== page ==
Friday, April 20, 2007

Irritating Gobbledygook?

Another of my comments from Sunstone blog, slightly revised:

What I've been saying related to this Dutcher deal is just a bunch of irritating gobbledygook if you don’t accept Mormonism’s basic truth claims. If you do accept them, then I fail to see how you could NOT think that something is amiss in someone who leaves. Because if something isn’t amiss in them, then something is amiss in Mormonism, because it didn’t live up to its claims in that person’s life.

I choose to give Mormonism the benefit of the doubt rather than Dutcher, especially because it’s not hard for me to imagine how an artistic ego could play into someone leaving. Certainly not that I know much if anything about the reality of Dutcher’s situation—I’m just imagining how it could play out for me if I were in the same boat.

While I just can’t see any justification for rejecting Mormonism wholesale like Dutcher has essentially done, I obviously think there’s room for a whole range of behaviors within Mormonism, as shown by my own activities. As far as his admission to drinking beer, I could make a case for beer being a gateway drug in this modern day and age for a whole carnal lifestyle/mindset that hadn't yet materialized when the Word of Wisdom was first penned. I'm not making any comment specifically on Dutcher and beer; rather, I'm making a generalization and also an inference about the role beer would play in my own life, if I chose to resume its consumption.

And here’s another thing to tell you where I’m coming from: If Mormonism’s basic truth claims aren’t true, then I’ve really been wasting my time and effort, because I don’t much like the institution or the culture or the lifestyle, although I can begrudingly admit the benefits of most aspects of Mormonism. I’m just living this religion because I believe in the restoration story and in the eternal doctrine, not because I like the lifestyle or culture. For me, it’s either all true or it isn’t, and if it’s all true then by definition you gotta stick with it.


C. L. Hanson said...

I've been following your series in this subject, and at first I was a little disconcerted by the whole "if you leave the church there's something wrong with you" angle. But looking at it as a mathematician, the hypothesis "the LDS church's truth claims are true" implies the conclusion that "you leave only if there's something wrong with you," so I can hardly fault you for reaching that conclusion... :^)

I've talked about this a bunch of times before, most recently in my comment here.

The same logic doesn't exactly go the same way in the other direction though: If you believe the truth claims of Mormonism are false, that doesn't imply that there's necessarily something wrong with someone who thinks they are true. I use the following example:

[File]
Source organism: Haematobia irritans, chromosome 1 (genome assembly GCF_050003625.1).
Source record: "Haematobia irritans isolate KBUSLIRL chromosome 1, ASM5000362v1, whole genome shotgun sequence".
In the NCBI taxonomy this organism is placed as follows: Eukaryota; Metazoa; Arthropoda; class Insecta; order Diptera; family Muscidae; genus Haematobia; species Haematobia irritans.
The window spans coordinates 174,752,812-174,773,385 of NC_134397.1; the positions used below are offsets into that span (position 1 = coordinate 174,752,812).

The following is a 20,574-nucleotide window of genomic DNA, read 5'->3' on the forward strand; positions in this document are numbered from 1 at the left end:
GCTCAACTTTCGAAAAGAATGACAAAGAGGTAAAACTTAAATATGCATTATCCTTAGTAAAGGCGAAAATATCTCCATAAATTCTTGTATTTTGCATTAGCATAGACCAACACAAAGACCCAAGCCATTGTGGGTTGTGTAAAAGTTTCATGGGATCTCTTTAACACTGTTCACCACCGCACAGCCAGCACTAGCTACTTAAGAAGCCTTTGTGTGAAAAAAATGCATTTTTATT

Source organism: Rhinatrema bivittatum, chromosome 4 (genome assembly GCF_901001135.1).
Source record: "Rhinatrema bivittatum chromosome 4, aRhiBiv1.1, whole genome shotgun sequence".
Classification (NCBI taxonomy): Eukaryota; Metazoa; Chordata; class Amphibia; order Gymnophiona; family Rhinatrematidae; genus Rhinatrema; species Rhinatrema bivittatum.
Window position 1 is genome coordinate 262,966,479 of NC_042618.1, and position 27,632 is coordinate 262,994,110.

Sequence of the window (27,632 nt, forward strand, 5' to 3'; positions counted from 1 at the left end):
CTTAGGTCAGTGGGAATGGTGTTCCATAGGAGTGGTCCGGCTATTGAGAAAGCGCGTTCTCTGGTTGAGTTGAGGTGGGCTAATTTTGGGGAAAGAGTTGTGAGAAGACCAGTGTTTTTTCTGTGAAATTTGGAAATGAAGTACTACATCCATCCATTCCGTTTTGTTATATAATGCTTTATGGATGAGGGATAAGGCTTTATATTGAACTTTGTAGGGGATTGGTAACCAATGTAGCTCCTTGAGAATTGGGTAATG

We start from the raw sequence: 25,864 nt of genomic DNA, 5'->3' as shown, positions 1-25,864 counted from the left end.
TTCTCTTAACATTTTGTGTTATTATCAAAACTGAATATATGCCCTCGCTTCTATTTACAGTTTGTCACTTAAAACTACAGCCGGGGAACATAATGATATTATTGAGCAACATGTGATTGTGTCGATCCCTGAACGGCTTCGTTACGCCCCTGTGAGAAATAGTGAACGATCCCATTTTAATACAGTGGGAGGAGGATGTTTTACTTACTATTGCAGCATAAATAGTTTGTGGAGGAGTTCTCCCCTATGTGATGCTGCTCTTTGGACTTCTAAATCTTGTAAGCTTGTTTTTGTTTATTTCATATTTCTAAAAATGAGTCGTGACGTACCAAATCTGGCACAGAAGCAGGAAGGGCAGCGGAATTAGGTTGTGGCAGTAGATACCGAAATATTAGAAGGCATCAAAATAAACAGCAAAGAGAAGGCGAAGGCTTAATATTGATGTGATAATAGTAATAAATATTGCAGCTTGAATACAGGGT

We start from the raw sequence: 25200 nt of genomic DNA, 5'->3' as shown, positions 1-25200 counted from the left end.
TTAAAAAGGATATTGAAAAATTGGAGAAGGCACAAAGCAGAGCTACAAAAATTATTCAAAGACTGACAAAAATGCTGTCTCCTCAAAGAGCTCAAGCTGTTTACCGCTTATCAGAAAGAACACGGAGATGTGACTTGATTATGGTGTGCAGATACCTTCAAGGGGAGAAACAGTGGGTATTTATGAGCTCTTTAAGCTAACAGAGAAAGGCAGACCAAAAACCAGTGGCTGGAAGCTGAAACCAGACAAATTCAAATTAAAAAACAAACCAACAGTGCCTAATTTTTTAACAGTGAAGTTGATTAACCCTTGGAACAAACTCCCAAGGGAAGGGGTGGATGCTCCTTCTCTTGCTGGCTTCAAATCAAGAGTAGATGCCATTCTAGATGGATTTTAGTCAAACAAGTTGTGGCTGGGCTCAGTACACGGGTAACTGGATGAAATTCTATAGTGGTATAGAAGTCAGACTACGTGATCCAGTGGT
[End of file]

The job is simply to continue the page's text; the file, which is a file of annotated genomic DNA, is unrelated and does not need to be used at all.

Suppose there's a really hard question on a math test (one where the answer is a specific value, so there isn't more than one possible right answer). If two students came up with different answers, one can conclude that at least one of them must be wrong. But does it also follow that it least one of them must be an idiot or something like that? Of course not.

Christopher Bigelow said...

Thanks for the great response, C.L. Hanson! It's a good reminder to separate judgment on decisions from judgment of people, which I hope I'm pretty good at doing, since I still like many ex-Mos and often respect them in areas other than their decision regarding Mormonism. And maybe leaving Mormonism really is the right, necessary decision for some people as part of their spiritual development . . . if they eventually come back around, that is.

Bull said...

I agree with your logic: if it is true you need to stick with it even if there are aspects you don't like. After all, if it is true then your goal needs to be to align and change your life and not expect the truth to change and fit you.

Which is why I stuck with the church for a decade despite growing doubts about its truth claim.

However, once I bit the bullet and investigated its truth claims I reached the difficult decision that I didn't believe it and though it was a fraud.

If you believe, I understand your position. But I can't understand the NOMs who pretend to believe even if they don't. To me that sounds like hypocrisy and a recipe for internal moral decay. So for me it was a pretty easy decision to separate myself from a church that I don't believe in.

I understand the problem Mormons and other believers have with quitters but I think they need to look closely at the true sources of their irritation.

BTW, I enjoy an occasional beer or glass of wine now with no ill effects. Perhaps its because drinking doesn't have any associations with past lifestyle issues.

Anonymous said...

"If you do accept [Mormonism’s basic truth claims], then I fail to see how you could NOT think that something is amiss in someone who leaves."

Oh, Chris, Chris, you're accurate of course about what you have to believe if you accept Mormonism's basic truth claims. But do you also realize, of course, that the fact that you're right is part of why Mormonism is inherently flawed?

What you've written, although an accurate description of Mormonism, is an inaccurate and inadequate and offensive with regards to a larger world view as the same smug belief in the doctrines of Catholicism or Christian fundamentalism or Islam or whatever.

It's also part of why Mormons who hold this belief are, at some level, so bad at having genuine christian compassion and charity.

It's why the system you believe in prevents you from having the primary ideal it claims to espouse: love of the divine and for other human beings.

it's just so sad.